Now Playing - Crazy In Love by The Puppini Sisters
One thing Linz and I have always enjoyed is doing the local tourist things. We find that a lot of people never take the time to explore the area they live in and we've been guilty of that lately too. SO this weekend, we bit the bullet. The last weekend in March every year, the state of Maine's Maple Syrup makers or Sugarhouses have an open house when visitors can stop by, check out their setups, try some sweets and buy their pure maple syrup.
We wanted to go last year but lost track of time until we'd missed it, but this year was perfect. We both had it off and the weather, though not the shorts weather we've had the last few days was a perfectly gloomy and wet 45. Just right for coffee and maple goodness and a drive through the hills in a cozy car.
The production of "Real" syrup is a pretty involved process and is more about timing than anything. When nights stay cold but temps rise to above freezing during the days, the sap of the Maple tree starts running and at some point in the distant past, men realized that if they tap that and boil it down, they get a truly delicious treat. Most places still do it the old fashioned way - a couple of hollow spikes in a tree and either buckets or a series of lines that lead the sap down to a series of wood fired boilers that condense 40 gallons of sap into one gallon of syrup in an extremely complex process. "We boil the crap out of it." - Bob's Sugarhouse Employee.
Initially, we'd planned to start out the day at the Firehouse in Dover-Foxcroft, a cute little town to the north that we really like, but the firehouse was PACKED to the brim and we had better things to do than stand in line for an hour. So we headed down the road a bit to Bob's; a small, wooden building along the road with a front end filled with treats and assorted bottles of golden syrup and a back room filled with the massive steel evaporator. The treats, including fried dough and syrup, maple coffee, maple butter, maple carrot cake, maple cider and maple whoopie pies were pretty tasty and doled out by the bored offspring of Bob himself, who chatted amongst themselves about the quality of balloons this year compared to those of yore while studiously ignoring us.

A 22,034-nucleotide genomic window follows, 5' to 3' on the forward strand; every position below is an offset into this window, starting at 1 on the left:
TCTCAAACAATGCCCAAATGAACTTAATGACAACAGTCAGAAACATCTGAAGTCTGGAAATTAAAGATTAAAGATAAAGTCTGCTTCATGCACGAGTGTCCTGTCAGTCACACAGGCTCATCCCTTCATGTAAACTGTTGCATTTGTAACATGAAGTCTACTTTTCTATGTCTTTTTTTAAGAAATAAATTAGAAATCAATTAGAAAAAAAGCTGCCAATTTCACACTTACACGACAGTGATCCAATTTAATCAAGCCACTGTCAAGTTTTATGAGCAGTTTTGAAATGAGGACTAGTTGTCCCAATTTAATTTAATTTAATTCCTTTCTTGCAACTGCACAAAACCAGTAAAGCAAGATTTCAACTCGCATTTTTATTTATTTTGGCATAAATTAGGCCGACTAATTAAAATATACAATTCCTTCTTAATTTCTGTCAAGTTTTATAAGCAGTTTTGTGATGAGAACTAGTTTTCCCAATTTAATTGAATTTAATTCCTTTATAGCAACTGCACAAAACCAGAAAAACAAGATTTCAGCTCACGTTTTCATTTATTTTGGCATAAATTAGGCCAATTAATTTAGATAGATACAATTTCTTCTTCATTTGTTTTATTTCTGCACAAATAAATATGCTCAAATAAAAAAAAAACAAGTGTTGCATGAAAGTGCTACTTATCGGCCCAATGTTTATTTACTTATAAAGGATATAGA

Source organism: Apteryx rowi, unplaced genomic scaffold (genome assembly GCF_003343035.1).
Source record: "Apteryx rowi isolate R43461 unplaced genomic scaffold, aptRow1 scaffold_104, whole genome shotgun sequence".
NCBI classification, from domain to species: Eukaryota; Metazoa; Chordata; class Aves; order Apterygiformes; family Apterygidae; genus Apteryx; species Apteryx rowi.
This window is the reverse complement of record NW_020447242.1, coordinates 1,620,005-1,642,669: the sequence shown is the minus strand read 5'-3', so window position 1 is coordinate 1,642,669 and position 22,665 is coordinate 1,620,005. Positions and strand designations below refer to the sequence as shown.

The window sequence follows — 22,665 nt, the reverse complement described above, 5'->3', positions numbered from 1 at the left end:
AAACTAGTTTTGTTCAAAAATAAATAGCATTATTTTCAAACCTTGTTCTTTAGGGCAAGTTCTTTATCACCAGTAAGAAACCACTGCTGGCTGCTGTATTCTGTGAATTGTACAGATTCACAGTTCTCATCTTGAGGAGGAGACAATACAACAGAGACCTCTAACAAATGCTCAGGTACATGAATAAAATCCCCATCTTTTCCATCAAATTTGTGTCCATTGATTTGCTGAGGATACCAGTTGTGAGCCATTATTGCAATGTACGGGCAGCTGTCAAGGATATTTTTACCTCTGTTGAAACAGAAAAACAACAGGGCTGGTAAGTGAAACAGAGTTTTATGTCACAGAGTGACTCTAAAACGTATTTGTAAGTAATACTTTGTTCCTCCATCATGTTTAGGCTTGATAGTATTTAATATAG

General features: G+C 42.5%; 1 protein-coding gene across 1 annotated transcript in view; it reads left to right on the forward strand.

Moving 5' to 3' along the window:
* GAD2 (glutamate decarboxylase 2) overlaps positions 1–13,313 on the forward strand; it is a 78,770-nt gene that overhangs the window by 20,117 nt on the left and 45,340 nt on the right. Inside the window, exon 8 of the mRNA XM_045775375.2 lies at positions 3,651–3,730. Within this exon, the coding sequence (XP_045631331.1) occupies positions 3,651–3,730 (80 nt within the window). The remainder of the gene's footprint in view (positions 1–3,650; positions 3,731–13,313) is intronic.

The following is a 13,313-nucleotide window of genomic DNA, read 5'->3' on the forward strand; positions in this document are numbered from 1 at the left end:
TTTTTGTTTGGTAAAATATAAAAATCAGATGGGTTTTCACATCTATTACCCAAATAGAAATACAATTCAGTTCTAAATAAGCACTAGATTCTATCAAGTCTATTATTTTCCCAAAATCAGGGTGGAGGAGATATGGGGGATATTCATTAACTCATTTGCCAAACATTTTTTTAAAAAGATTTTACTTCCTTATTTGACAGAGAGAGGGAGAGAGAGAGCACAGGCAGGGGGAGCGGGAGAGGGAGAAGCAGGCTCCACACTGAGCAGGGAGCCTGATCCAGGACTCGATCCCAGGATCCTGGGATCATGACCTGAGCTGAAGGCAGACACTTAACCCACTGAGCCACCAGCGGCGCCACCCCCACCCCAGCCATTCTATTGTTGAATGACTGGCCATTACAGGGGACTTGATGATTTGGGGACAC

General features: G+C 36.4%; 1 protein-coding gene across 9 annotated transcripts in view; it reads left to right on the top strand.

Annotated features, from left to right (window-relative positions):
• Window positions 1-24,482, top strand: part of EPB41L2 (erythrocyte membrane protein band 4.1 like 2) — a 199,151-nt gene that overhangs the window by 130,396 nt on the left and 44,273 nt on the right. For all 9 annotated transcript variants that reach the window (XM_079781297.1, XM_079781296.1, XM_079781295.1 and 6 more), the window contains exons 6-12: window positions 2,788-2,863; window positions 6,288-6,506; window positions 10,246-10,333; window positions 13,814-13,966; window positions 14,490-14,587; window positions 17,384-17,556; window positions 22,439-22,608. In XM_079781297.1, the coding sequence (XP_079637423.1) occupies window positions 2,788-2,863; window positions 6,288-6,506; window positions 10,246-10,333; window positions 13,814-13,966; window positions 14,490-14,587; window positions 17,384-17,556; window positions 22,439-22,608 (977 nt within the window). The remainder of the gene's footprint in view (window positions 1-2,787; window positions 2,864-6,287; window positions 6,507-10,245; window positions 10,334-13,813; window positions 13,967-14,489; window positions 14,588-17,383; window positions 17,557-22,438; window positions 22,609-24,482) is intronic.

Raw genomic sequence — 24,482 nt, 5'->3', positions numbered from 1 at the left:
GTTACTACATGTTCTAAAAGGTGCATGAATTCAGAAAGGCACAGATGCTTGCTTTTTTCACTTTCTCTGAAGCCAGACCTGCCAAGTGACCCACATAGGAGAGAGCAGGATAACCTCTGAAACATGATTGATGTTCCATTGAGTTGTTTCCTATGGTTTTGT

We ate outside in the cool air then went back in and bought a small tub of the maple butter. In a plastic container that used to say "Maple Cream" but someone cleverly crossed out "cream" with a marker and wrote "butter" in its place. It will be delicious on many, many things.
|The Interior Of Bob's Sugarhouse|
But one thing we'd hoped for was missing - we wanted to know what the different grades of syrup tasted like without having to buy a whole bottle of light, medium and dark amber. Next on our path, the Breakneck Ridge farms where they make their own syrup and raise bison for their meat. They promised maple tea and buffalo burgers.
|Where we almost stopped for lunch, the sublime Spring Creek Bar-B-Q|
It had started to get colder, hovering around freezing and small flakes started to fall as we weaved further northeast into Maine. About an hour later we found the place, up a somewhat muddy road topped by a sign -
We walked. As we reached the property, an orange and white dog that we mistakenly thought was called Molly greeted us and, after passing inspection, we were allowed to enter. I was a little bummed that the fire wasn't going in the syrup room, as it was getting cold, but the employees/family at Breakneck was much friendlier and talkative, giving us samples of maple tea, maple Italian dressing, maple whoopie pies and maple buffalo jerky. They also had samples of light and dark amber syrup.
The light is what most people that have had real maple syrup get which, to be honest, I'm not a huge fan of on pancakes and the like. I enjoy the flavor, but I like it better by itself. The dark was better, it had a deeper, woodsier flavor with a touch of smokiness. We bought a small bottle of the dark and some jerky and wandered down the hill in the snow to grab a buffalo burger and some buffalo chili.
The food wasn't the greatest. The burger was tender and had the distinct flavor of bison that I like, but it was too thick and small around and far too undercooked for my taste. The chili was better - lots of meat and beans with a taste that reminded me of turkey chili oddly, and it had virtually no spice at all. But sitting under a canopy with the snow drifting around and the cute old farm dog hanging out with us was really nice.
Overall, it wasn't the tourist extravaganza we'd expected, it seemed like most of the visitors were residents that use the day as an excuse to buy their yearly gallon of syrup, but it was a nice way to spend a rainy Sunday afternoon.